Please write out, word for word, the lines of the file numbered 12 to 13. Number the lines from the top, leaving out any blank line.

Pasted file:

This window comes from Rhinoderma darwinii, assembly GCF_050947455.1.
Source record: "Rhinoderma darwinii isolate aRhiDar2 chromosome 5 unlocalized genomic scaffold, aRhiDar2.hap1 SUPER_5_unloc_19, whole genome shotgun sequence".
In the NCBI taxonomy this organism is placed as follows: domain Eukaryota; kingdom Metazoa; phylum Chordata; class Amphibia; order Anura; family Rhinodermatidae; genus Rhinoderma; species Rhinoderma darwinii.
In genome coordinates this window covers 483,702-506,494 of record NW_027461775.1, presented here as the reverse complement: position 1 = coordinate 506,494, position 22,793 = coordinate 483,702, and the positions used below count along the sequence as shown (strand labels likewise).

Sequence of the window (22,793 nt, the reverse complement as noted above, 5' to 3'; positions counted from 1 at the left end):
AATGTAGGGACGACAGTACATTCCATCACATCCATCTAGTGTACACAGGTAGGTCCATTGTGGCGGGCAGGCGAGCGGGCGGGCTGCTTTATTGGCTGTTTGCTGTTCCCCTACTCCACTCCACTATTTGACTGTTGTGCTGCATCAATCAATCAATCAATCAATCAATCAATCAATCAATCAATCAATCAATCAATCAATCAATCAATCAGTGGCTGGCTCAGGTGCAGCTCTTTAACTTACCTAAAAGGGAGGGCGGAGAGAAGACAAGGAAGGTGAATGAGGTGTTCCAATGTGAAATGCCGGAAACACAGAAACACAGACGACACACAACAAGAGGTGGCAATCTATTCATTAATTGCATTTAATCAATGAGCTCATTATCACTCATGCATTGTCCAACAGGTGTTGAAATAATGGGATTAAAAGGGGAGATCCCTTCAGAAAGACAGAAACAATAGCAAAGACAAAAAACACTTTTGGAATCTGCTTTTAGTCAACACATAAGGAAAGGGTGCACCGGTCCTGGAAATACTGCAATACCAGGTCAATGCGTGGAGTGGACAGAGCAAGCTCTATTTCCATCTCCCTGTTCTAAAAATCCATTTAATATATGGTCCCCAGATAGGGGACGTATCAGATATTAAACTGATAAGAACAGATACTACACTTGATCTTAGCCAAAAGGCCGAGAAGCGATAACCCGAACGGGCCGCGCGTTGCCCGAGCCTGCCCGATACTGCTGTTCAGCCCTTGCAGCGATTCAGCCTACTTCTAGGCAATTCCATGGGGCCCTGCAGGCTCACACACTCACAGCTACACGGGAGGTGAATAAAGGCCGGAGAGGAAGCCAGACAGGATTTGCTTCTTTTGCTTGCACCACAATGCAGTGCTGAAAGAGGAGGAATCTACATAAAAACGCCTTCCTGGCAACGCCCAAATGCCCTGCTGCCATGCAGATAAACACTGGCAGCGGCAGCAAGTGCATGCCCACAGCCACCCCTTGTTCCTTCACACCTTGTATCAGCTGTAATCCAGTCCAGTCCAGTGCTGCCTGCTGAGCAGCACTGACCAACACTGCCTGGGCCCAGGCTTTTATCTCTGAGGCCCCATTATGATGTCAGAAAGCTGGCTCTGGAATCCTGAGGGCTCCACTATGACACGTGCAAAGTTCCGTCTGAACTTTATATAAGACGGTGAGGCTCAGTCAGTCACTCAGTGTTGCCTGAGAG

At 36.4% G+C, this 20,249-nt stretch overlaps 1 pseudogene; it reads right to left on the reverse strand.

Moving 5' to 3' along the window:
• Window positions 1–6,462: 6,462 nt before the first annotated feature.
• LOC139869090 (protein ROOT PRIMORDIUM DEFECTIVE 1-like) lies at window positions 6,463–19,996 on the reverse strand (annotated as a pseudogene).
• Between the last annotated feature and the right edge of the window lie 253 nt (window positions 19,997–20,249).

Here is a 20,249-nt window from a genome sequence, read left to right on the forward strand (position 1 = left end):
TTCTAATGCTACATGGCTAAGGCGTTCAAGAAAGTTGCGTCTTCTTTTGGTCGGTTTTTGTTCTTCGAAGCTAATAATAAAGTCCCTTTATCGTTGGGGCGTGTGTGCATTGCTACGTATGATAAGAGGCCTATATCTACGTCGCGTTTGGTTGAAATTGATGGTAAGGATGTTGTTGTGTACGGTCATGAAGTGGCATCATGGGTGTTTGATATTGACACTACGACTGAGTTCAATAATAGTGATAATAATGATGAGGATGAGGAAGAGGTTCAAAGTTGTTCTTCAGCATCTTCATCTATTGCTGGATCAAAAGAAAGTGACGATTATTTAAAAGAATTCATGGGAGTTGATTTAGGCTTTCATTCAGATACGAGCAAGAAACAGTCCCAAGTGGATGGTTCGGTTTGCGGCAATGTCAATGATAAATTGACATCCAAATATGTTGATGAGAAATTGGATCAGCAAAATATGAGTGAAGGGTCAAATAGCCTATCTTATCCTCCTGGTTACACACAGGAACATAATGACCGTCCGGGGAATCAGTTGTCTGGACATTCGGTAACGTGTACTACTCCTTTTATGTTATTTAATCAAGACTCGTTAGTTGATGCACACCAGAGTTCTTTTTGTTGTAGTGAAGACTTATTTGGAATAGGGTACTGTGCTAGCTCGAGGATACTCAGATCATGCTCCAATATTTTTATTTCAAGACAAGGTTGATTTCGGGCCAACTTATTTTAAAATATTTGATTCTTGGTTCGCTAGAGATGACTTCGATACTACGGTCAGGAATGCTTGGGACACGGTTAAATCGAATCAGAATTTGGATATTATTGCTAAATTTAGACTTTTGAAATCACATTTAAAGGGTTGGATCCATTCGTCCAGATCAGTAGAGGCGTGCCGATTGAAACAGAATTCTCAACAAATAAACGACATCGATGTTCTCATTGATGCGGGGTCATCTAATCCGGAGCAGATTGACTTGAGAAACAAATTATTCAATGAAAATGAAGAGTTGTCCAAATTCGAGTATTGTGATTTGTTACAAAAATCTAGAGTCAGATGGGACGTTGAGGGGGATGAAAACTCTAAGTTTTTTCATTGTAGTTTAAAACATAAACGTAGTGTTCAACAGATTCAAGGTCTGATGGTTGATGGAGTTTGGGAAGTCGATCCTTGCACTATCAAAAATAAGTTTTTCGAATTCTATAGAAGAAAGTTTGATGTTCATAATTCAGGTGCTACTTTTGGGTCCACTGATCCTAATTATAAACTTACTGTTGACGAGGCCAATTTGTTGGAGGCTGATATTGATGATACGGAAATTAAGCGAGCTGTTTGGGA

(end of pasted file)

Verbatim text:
Here is a 20,249-nt window from a genome sequence, read left to right on the forward strand (position 1 = left end):
TTCTAATGCTACATGGCTAAGGCGTTCAAGAAAGTTGCGTCTTCTTTTGGTCGGTTTTTGTTCTTCGAAGCTAATAATAAAGTCCCTTTATCGTTGGGGCGTGTGTGCATTGCTACGTATGATAAGAGGCCTATATCTACGTCGCGTTTGGTTGAAATTGATGGTAAGGATGTTGTTGTGTACGGTCATGAAGTGGCATCATGGGTGTTTGATATTGACACTACGACTGAGTTCAATAATAGTGATAATAATGATGAGGATGAGGAAGAGGTTCAAAGTTGTTCTTCAGCATCTTCATCTATTGCTGGATCAAAAGAAAGTGACGATTATTTAAAAGAATTCATGGGAGTTGATTTAGGCTTTCATTCAGATACGAGCAAGAAACAGTCCCAAGTGGATGGTTCGGTTTGCGGCAATGTCAATGATAAATTGACATCCAAATATGTTGATGAGAAATTGGATCAGCAAAATATGAGTGAAGGGTCAAATAGCCTATCTTATCCTCCTGGTTACACACAGGAACATAATGACCGTCCGGGGAATCAGTTGTCTGGACATTCGGTAACGTGTACTACTCCTTTTATGTTATTTAATCAAGACTCGTTAGTTGATGCACACCAGAGTTCTTTTTGTTGTAGTGAAGACTTATTTGGAATAGGGTACTGTGCTAGCTCGAGGATACTCAGATCATGCTCCAATATTTTTATTTCAAGACAAGGTTGATTTCGGGCCAACTTATTTTAAAATATTTGATTCTTGGTTCGCTAGAGATGACTTCGATACTACGGTCAGGAATGCTTGGGACACGGTTAAATCGAATCAGAATTTGGATATTATTGCTAAATTTAGACTTTTGAAATCACATTTAAAGGGTTGGATCCATTCGTCCAGATCAGTAGAGGCGTGCCGATTGAAACAGAATTCTCAACAAATAAACGACATCGATGTTCTCATTGATGCGGGGTCATCTAATCCGGAGCAGATTGACTTGAGAAACAAATTATTCAATGAAAATGAAGAGTTGTCCAAATTCGAGTATTGTGATTTGTTACAAAAATCTAGAGTCAGATGGGACGTTGAGGGGGATGAAAACTCTAAGTTTTTTCATTGTAGTTTAAAACATAAACGTAGTGTTCAACAGATTCAAGGTCTGATGGTTGATGGAGTTTGGGAAGTCGATCCTTGCACTATCAAAAATAAGTTTTTCGAATTCTATAGAAGAAAGTTTGATGTTCATAATTCAGGTGCTACTTTTGGGTCCACTGATCCTAATTATAAACTTACTGTTGACGAGGCCAATTTGTTGGAGGCTGATATTGATGATACGGAAATTAAGCGAGCTGTTTGGGA